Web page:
“They’re making us dependent on things that they make, things that they build,” L’Hommecourt said. “They want us to be dependent on those things so that we can give them our money, so we can give them our land and say, ‘Yeah, OK. I’ll trade it off.’”
L’Hommecourt, who is Boucher’s cousin, said she holds no resentment toward the former chief for tying their people’s fate to the industry.
“He did what he had to do, and as a chief I commend him,” L’Hommecourt said. “They call us the richest little First Nation in Canada.”
Boucher lost his grandfather’s cabin, where he learned to hunt and trap as a boy, to Syncrude’s mine. A cabin Boucher later built for his father, to the north, now sits on a postage stamp of land, he said, surrounded by newer mines.
“It’s empty, that’s how the cabin is to me,” Boucher said. “So I don’t go there anymore. No joy.”
‘They Took It All Away’
The mines cover a staggeringly large area, but their impact on the environment reaches even farther.
The town of Fort Chipewyan sits where the Peace and Athabasca rivers empty into Lake Athabasca, about 90 miles north of the closest mine, and the land here seems to offer a glimpse of what existed before the oil and gas companies arrived. There are no roads to the community, except for a frozen winter road that has become harder to maintain as temperatures warm. The mostly Indigenous residents can still hunt and trap in unbroken stretches of boreal forest, where wolves and wolverines prowl and towering spruce and jack pines shade a thick, spongy mat of lichen and moss below. The town abuts Canada’s largest national park, a UNESCO World Heritage Site that is home to herds of wood bison and which the World Heritage Committee said in June was threatened by the expansion of the tar sands.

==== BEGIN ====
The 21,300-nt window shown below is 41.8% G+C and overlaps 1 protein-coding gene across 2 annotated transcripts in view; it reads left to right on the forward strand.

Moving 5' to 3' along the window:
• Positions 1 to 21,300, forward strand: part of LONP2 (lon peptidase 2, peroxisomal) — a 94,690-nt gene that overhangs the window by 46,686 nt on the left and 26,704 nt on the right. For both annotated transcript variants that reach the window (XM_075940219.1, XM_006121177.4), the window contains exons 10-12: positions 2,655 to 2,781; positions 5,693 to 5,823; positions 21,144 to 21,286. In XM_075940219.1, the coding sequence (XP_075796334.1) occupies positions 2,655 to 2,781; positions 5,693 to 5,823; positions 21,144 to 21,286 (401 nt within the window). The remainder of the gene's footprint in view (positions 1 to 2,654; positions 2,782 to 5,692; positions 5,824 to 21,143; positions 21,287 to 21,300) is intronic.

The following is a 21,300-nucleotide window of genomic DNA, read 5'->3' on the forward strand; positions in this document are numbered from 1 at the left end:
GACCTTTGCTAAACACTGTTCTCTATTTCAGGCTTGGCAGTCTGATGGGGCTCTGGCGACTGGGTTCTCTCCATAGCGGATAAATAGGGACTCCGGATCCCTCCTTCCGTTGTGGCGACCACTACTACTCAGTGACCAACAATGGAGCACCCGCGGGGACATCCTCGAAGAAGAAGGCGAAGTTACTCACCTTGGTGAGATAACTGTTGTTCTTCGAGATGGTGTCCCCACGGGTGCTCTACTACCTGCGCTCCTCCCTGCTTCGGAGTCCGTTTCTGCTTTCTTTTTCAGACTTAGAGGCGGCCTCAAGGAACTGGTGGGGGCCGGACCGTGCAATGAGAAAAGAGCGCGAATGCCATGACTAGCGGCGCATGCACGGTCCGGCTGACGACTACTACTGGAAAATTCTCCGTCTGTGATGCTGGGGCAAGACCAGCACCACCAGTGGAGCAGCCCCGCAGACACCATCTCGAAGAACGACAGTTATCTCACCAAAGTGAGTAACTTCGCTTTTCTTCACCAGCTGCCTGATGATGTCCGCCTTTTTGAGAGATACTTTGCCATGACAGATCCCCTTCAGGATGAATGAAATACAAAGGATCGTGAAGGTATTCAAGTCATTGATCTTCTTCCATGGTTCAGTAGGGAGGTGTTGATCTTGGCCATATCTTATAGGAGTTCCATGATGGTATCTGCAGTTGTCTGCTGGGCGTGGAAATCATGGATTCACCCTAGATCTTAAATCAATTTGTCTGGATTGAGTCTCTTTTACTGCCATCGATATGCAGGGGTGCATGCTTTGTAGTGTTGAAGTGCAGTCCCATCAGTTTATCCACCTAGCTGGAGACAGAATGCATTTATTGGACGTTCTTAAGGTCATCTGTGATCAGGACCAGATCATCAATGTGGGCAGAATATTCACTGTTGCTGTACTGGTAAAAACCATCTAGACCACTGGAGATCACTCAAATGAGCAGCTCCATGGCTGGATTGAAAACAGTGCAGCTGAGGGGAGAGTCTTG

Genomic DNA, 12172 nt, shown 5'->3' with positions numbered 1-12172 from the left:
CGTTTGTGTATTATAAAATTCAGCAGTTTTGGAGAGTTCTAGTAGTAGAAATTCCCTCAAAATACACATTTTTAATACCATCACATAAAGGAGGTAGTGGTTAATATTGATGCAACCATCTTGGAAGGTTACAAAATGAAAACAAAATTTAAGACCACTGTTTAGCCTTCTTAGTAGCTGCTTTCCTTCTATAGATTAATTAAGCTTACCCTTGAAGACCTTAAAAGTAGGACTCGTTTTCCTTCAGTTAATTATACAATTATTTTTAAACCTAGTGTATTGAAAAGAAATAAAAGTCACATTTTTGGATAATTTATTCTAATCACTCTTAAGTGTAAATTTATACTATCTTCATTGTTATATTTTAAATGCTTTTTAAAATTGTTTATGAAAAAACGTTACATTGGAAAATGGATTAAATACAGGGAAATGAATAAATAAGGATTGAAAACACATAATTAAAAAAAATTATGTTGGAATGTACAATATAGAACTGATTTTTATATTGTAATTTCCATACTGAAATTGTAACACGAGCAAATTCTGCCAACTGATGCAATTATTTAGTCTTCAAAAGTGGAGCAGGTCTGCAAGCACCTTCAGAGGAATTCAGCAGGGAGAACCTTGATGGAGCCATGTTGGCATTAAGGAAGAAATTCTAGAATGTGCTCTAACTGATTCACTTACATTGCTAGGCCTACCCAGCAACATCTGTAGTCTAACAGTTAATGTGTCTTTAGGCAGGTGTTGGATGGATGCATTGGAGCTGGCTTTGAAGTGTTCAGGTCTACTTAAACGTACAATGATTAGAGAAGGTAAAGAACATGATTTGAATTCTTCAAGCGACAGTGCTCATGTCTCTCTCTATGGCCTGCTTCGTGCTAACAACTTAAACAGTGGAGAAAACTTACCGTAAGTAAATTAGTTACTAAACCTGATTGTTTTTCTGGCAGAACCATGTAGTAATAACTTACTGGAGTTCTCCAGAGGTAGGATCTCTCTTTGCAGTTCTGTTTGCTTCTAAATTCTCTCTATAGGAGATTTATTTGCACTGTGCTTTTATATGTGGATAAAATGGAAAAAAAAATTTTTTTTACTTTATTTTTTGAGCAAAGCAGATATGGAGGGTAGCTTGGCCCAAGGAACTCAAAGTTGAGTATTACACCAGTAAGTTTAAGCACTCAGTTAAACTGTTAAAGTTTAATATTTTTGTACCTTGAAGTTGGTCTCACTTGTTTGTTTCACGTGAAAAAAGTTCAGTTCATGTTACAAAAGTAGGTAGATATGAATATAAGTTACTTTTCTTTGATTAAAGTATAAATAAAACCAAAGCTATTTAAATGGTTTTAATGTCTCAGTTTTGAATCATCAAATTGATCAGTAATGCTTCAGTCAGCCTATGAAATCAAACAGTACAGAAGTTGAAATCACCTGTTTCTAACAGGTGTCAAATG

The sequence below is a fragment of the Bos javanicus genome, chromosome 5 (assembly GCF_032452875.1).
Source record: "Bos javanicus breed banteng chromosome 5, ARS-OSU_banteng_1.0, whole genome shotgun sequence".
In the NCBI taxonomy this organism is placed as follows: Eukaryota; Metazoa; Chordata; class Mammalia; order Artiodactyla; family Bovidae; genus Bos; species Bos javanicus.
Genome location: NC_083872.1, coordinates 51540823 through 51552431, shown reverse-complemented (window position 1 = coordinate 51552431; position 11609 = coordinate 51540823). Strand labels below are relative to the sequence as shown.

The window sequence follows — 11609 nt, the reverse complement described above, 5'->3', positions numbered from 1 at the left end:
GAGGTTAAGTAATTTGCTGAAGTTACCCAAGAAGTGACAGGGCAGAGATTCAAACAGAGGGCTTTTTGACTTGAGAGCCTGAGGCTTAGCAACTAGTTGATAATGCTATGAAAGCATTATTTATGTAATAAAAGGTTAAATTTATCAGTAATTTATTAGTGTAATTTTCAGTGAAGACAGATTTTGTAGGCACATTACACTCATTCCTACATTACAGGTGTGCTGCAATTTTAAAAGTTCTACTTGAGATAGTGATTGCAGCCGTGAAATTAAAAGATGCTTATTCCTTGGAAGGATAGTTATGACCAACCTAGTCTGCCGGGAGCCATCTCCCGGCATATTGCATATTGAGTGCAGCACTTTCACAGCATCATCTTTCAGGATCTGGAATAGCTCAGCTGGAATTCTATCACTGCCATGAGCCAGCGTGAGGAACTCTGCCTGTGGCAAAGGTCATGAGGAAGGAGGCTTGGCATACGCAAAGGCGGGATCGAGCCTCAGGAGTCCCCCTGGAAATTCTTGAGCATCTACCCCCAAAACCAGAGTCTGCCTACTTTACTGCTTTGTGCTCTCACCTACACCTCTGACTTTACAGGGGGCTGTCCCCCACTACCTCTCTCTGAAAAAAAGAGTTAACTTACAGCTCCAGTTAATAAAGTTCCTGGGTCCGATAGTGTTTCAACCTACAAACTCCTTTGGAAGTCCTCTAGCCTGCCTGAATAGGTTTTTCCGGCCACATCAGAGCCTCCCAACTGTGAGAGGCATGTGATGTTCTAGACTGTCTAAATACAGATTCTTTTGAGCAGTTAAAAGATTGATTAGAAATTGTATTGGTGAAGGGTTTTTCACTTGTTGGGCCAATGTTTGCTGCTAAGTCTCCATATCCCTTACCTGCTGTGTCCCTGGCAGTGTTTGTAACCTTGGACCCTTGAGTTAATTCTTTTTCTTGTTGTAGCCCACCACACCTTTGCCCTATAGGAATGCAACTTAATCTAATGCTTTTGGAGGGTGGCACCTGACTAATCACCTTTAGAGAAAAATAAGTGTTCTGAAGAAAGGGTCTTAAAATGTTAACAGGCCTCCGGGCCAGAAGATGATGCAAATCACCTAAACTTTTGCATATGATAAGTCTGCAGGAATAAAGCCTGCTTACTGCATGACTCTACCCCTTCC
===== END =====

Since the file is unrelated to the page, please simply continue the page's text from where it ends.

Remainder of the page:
But while the nights are quiet and the air smells clean, the industry’s presence is strong even here. Kids zoom around town on ATVs, while the local supermarket displays boxes of 87” flatscreen TVs—”toys,” as some residents call them, that only those who work in the industry can afford to buy.
And despite its distance from the development, the flesh of the animals that drink from the lake is laced with some of the same compounds and heavy metals that collect in the waste ponds upstream.
When Alice Rigney, an elder with the Athabasca Chipewyan First Nation, was a young girl, the waste ponds had not yet been dug. Her family would head to their homestead in the delta ahead of the freeze and stay until Christmas. When the delta flooded in the spring, she said, the men would trap muskrats and the women would keep a fire going to dry the pelts and smoke the meat. Then came the spring bird hunt, flocks of thousands coming from the south.
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But in the late 1960s, the lake levels dropped and the delta no longer flooded. A dam began to fill its reservoir up the Peace River, and the tar sands development began up the Athabasca. One day, she and her brother took a snowmobile out on the ice to go fishing for walleye, and then cooked their catch over an open fire, as always. But as the fish began to cook, black grease dripped out.
“The taste was gas or fuel,” Rigney said. They later learned that there had been an oil spill under the ice upstream, and the fishery had to be shut temporarily, she said.
People here have long suspected that the tar sands mines were poisoning the land and everything it feeds. Everyone seems to know someone who has died of cancer or another disease—Rigney survived breast cancer, which ran in her family, and her husband survived colon cancer. But in 2004, the appearance of a rare cancer brought increased attention.
Rigney was working as a physical therapist’s assistant at the health clinic one day when a doctor approached her for help arranging travel, saying a jaundiced patient needed to be flown to Fort McMurray for treatment. The man’s illness was soon diagnosed as an aggressive type of bile duct cancer called cholangiocarcinoma. He died shortly after.